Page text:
On 18 February 1957, the topical early-evening programme Tonight, hosted by Cliff Michelmore and designed to fill the airtime provided by the abolition of the Toddlers' Truce, was broadcast from Marconi's Viking Studio in St Mary Abbott's Place, Kensington – with the programme moving into a Lime Grove studio in 1960, where it maintained its production office. On 28 October 1957, the Today programme, a morning radio programme, was launched in central London on the Home Service. In 1958, Hugh Carleton Greene became head of Current Affairs, he set up a BBC study group whose findings, published in 1959, were critical of what the television news operation had become under his predecessor, Tahu Hole. The report proposed that the head of television news should take control, that the television service should have a proper newsroom of its own, with an editor-of-the-day. On 1 January 1960, Greene became Director-General and brought about big changes at BBC Television and BBC Television News. BBC Television News had been created in 1955, in response to the founding of ITN.
The changes made by Greene were aimed at making BBC reporting more similar to ITN, rated by study groups held by Greene. A newsroom was created at Alexandra Palace, television reporters were recruited and given the opportunity to write and voice their own scripts–without the "impossible burden" of having to cover stories for radio too. In 1987 thirty years John B
Jacques Stephen Alexis
Jacques Stephen Alexis was a Haitian communist novelist and activist. He is best known for his novels Compère Général Soleil, Les Arbres Musiciens, L'Espace d'un Cillement, for his collection of short stories, Romancero aux Etoiles. Alexis was born in Gonaïves, the son of journalist and diplomat Stephen Alexis and descendant of one of Haiti's founding fathers, Jean-Jacques Dessalines. Alexis grew up in a family in which political discussions were the norm. At the age of 18, he made what was regarded as remarkable literary debut with an essay about the Haitian poet, Hamilton Garoute, he collaborated on a number of literary reviews, before founding La Ruche, a group dedicated to creating a literary and social spring in Haiti in the early 1940s. After completing medical school in Paris, he traveled throughout Europe and lived for a few years in Cuba. In 1955, his novel Compère Général Soleil, was published by Gallimard in Paris; the novel has been translated into English as General Sun, My Brother, is a must-read for all those with an interest in understanding Haiti.
He followed up with "Les Arbres Musiciens", L'Espace d'un Cillement, "Romanceros aux Etoiles". More than just an intellectual, Jacques Stephen Alexis was an active participant in the social and political debates of his time. In 1959, he formed the People's Consensus Party, a left-wing political party, but he was forced into exile by the Duvalier dictatorship. In August 1960, he attended a Moscow meeting of representatives of 81 communist parties from all over the world, signed a common accord document called "The Declaration of the 81" in the name of Haitian communists. In April 1961, he returned to Haiti, but soon after landing at Môle-Saint-Nicolas he was captured by a Tonton Macoute paramilitary force, he was taken to the town's main square where he was tortured and put on a boat to Port-au-Prince. His death in confinement was confirmed by an obscure notice in the government newspaper buried on page 14, he is survived by his wife Andree Roumer, niece of eminent Haitian poet Émile Roumer, his daughter Florence and his son, modern Afro-Caribbean artist Jean-Jacques Stephen Alexis.
Maximilien Laroche, Le Romancero aux étoiles et l'œuvre romanesque de Jacques-Stephen Alexis, 1978 Maximilien Laroche, Le réalisme merveilleux dans Les arbres musiciens de Jacques-Stéphen Alexis, GRELCA, 1987 Maximilien Laroche, Contribution à l'étude du réalisme merveilleux, Collection Essais, Québec, GRELCA. 1987 N. B. Many other books and articles of Maximilien Laroche analyse the Works of Jacques Stephen Alexis. Professor Laroche having contributed to the making better known the importance of Jacques Stephen Alexis, his students at Laval University and around the world have published many books and articles -some of which can be found at the Library of Lava lUniversity l. Schutt-Ainé, Patricia. Haiti: A Basic Reference Book. Miami, Florida: Librairie Au Service de la Culture. P. 100. ISBN 0-9638599-0-0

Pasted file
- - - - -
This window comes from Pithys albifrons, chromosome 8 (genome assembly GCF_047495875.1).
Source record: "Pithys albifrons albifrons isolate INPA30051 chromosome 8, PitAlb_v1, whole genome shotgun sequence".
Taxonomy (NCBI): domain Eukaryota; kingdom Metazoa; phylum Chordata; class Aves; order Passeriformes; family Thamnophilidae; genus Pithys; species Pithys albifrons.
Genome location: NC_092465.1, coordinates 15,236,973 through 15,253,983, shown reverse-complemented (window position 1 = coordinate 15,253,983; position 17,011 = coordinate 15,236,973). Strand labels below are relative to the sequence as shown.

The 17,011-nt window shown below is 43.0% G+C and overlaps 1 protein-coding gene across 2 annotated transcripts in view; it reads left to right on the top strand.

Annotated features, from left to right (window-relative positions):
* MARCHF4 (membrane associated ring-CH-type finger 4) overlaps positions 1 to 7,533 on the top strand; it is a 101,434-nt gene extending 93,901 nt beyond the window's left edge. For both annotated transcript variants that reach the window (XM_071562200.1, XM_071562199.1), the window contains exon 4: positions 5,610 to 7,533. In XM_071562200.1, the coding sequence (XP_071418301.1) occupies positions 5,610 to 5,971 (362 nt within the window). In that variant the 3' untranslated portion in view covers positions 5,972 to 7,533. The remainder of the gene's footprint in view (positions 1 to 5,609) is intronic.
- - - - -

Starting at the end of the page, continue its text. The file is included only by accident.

Al Jazeera known as JSC, is a state-funded broadcaster in Doha, owned by the Al Jazeera Media Network. Launched as an Arabic news and current-affairs satellite TV channel, Al Jazeera has since expanded into a network with several outlets, including the Internet and specialty television channels in multiple languages. Al Jazeera Media Network is a major global news organization, with 80 bureaux around the world; the original Al Jazeera Arabic channel's willingness to broadcast dissenting views, for example on call-in shows, created controversies in the Arab States of the Persian Gulf. The station gained worldwide attention following the outbreak of the war in Afghanistan, when its office there was the only channel to cover the war live. Al Jazeera Media Network is owned by the government of Qatar. Al Jazeera Media Network has stated that they are editorially independent from the government of Qatar as the network is funded through loans and grants rather than government subsidies. Critics have accused Al Jazeera of being a propaganda outlet for the Qatari government.
The network is sometimes perceived to have Islamist perspectives, promoting the Muslim Brotherhood, having a pro-Sunni and an anti-Shia bias in its reporting of regional issues. However, Al Jazeera insists. In June 2017, the Saudi, Emirati and Egyptian governments demanded the closure of the news station as one of thirteen demands made to Qatar during the 2017 Qatar Crisis. Other media networks have spoken out in support of the network. According to The Atlantic magazine, Al Jazeera presents a far more moderate, Westernized face than Islamic jihadism or rigid Sunni orthodoxy, though the network has been criticized as "an'Islamist' stalking horse" it features "very little religious content in its broadcasts". In Arabic, al-ǧazīrah means "the island". However, it refers here to the Arabian Peninsula, شبه الجزيرة العربية šibh al-ğazīrah al-ʿarabiyyah, abbreviated to الجزيرة العربية al-ğazīrah al-ʿarabiyyah. Al Jazeera Satellite Channel, now known as AJA, was launched on 1 November 1996 following the closure of the BBC's Arabic language television station, a joint venture with Orbit Communications Company.